Directed by Jay Baruchel.

Starring Jesse Williams, Jordana Brewster, Jay Baruchel.

Horror, US, 80 minutes.


On Demand – Shudder from August 20th


As an actor Jay Baruchel has made his name with comedies such as KNOCKED UP and THIS IS THE END, while children of the last decade will probably know him by voice alone from the animated HOW TO TRAIN YOUR DRAGON franchise. When all this was going on it seems his head was firmly in the horror game. Based on a graphic novel published in 2010 its film rights were quickly sold and Baruchel was immediately attached as scriptwriter, finally bringing it to the screen for his second directorial effort, after the sequel GOON: LAST OF THE ENFORCERS. With this very singular entry, so far, in his filmography he makes a flawed yet somewhat fascinating look at real life violence being used for creative gains and the harmful ramifications of doing so.


Comic book writer Todd, (Williams) is struggling to come up with an ending for his long running series Slasherman, a horror comic inspired by a serial killer who stalked the I-90 highway. Embarking on a road trip with his girlfriend Kathy (Brewster) who is writing her own book about the real-life victims and the comics publisher Ezra (Baruchel) and assistant Aurora (Niamh Wilson) they travel the same highway to a proposed comic convention, hoping to pick up some creative inspiration along the way. However, when a trail of gruesome, elaborate murders seemingly ripped from the pages of Slasherman begins to manifest in their trail, Jesse begins to wonder if there is a closer connection to the killer other than being used as an artistic inspiration.

What follows is a somewhat muddled look at the issue of creative responsibility. At several times during the films brief 80-minute running time the issue is raised by characters but never seriously explored. Instead we are treated to a structure of discussion/murder/discussion. Like the discussion scenes the murder scenes seem to be aiming to be taken seriously with the matter of fact way in which they are displayed and filmed. But thanks to Baruchel’s flat direction and a number of performances that reach the heights of camp and hysteria at the drop of a hat the effect is quickly lost. For the most part the film is a disjointed mix of slasher film and examination of real-life tragedy being exploited by pop culture. On another level it could be looked at as a condemnation of the reactionary criticism that the horror genre sometimes attracts but thanks to its mixed tone it never hits the target on any of these matters.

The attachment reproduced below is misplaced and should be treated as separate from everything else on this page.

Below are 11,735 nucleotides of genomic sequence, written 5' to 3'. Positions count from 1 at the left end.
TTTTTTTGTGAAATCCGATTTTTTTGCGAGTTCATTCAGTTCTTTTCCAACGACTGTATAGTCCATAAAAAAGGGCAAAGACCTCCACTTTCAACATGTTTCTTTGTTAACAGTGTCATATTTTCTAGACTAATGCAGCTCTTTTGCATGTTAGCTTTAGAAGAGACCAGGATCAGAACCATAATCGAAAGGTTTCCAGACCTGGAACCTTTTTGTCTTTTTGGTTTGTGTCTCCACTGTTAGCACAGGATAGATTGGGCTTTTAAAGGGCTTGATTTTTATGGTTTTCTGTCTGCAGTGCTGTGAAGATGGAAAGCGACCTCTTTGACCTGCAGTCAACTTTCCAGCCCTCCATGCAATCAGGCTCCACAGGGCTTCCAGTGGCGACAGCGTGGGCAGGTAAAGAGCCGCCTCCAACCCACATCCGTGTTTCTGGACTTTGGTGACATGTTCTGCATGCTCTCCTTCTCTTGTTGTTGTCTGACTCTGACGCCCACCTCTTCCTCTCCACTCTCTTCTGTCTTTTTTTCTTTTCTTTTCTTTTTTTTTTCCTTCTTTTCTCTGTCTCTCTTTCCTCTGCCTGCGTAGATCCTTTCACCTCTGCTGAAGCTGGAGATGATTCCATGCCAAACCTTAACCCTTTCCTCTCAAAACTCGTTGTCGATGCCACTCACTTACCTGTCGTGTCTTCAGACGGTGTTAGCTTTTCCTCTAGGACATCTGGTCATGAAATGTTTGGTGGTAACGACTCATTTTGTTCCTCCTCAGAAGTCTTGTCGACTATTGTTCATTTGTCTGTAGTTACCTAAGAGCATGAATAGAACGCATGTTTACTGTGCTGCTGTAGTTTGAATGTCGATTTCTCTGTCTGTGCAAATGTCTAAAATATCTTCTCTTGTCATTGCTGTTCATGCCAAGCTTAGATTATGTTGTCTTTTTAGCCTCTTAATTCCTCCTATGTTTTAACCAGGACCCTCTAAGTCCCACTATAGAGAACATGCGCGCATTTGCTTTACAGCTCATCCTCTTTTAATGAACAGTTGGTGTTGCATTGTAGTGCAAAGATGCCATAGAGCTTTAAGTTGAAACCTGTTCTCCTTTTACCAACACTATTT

By the time the film reveals its secrets however something truly interesting happens. An extended flashback revealing the films secrets is shown without dialogue. As a piece of visual storytelling it succeeds where lots of other thrillers and horror films fail when they use expository dialogue to tie up every loose end. Baruchel forgoes this with a sequence where the colour scheme becomes more hallucinatory as the blood begins to flow. It is easily the films most experimental sequence and most successful. It shows that Baruchel’s self-proclaimed love for the genre has resulted here in a potentially very interesting career as a horror auteur if he follows this vein of storytelling more in the future. That the sequence pays off with a satisfying conclusion seems to indicate that the films flat first half betrays the fact that Baruchel has more of a skilled eye for the abstract than the usual slasher clichés we are far too used to.


Hopefully this will be the case as RANDOM ACTS OF VIOLENCE seems to suggest there is a filmmaker really attempting to do something more with slasher cinema here than the usual low budget efforts which are more than happy to deliver the goods without looking into why they do what they do and why we like it so much.


Iain MacLeod.


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